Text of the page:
Factsheets - Sheep & Beef
The following fact sheets have been prepared by Anexa FVC Veterinarians as a guide to topics of interest. For specific information please contact your local vet.

Signs of heat stress and other welfare complaints

Signs of heat stress and other welfare complaints
  • By Alise Yates, Veterinarian, Anexa Vets Maramarua


  • Mother Nature is certainly showing us some of the warm days we all love over Summer. Whilst we really enjoy these days, and think they are perfect for going to the beach with the family, do spare a thought for your livestock.

    Whilst human comfort range in temperatures is in the range of 22 – 27 degrees Celsius this is not true for our farm animals. Cattle have a comfort range of 4 – 20 degrees Celsius and sheep are similar depending on how much wool they are carrying.

    The temperate climate of New Zealand usually provides good conditions for Sheep and Beef cattle. However, there are times like these hot days that are ideal for being at the beach where the climate is not so suited. On these days, just imagine yourself spending all day out where your stock does. Would you suffer from heat stress or is there adequate water and shade for you to stay cool in? Heat stress can have a major impact on the feed conversion efficiency, growth rates, grazing patterns and milk production.

    Animals have a range of responses to cope with hot and humid climatic conditions. Typically, warm conditions result in an increase in blood circulation through the skin, sweating and/or panting, postural changes such as lying down, increased water consumption and behavioural changes. For example, seeking shade during the warm part of the day and grazing during the night or during dawn and dusk. If the heat load continues to rise, animals will progress to open-mouth panting, and when severe their tongues will be extended. If relief cannot be achieved, core body temperature rises (hyperthermia) and they may die.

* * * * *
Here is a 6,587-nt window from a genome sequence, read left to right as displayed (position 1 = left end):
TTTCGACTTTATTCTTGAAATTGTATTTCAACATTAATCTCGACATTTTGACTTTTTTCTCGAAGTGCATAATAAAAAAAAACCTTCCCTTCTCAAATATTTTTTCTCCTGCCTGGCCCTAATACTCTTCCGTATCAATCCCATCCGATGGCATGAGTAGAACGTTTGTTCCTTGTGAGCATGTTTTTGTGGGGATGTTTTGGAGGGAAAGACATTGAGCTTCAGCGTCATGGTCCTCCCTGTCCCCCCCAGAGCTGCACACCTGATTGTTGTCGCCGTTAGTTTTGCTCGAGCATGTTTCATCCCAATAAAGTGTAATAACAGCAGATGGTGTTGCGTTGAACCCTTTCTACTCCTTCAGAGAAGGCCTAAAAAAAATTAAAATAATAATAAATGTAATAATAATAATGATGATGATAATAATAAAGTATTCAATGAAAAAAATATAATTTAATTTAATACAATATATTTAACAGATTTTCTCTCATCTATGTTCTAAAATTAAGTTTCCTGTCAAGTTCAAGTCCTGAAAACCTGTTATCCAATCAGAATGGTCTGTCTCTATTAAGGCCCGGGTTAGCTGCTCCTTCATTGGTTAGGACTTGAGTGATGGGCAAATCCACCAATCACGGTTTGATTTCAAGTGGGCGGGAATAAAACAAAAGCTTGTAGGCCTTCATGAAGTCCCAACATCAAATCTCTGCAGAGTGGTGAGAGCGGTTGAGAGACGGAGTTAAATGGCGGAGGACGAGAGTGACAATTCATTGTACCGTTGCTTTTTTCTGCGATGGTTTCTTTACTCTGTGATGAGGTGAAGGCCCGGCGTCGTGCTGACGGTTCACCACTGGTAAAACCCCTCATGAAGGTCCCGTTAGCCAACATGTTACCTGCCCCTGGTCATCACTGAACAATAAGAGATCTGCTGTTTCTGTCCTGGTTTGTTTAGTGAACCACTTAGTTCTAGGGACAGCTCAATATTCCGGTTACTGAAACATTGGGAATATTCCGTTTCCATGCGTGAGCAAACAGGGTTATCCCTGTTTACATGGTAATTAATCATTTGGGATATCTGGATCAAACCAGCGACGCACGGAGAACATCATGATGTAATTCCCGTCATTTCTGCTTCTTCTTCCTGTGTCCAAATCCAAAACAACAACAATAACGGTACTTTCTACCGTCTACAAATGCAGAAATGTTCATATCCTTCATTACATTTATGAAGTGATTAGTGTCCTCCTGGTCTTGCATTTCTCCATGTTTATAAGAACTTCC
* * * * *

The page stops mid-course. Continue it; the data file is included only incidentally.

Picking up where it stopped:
During these times we need to be make sure we don’t compound these issues with our management practices. This means ensuring there is adequate clean palatable water available, enough good quality food that their requirements can be met with shorter grazing times, shade provided for them to shelter under and mustering or moving paddocks during the coolest parts of the day.

    To optimise your summer plan, and minimise the impacts heat stress has on your farm, please get in contact with your local Anexa Vet.



    Date Added: Thursday, 5th December 2019


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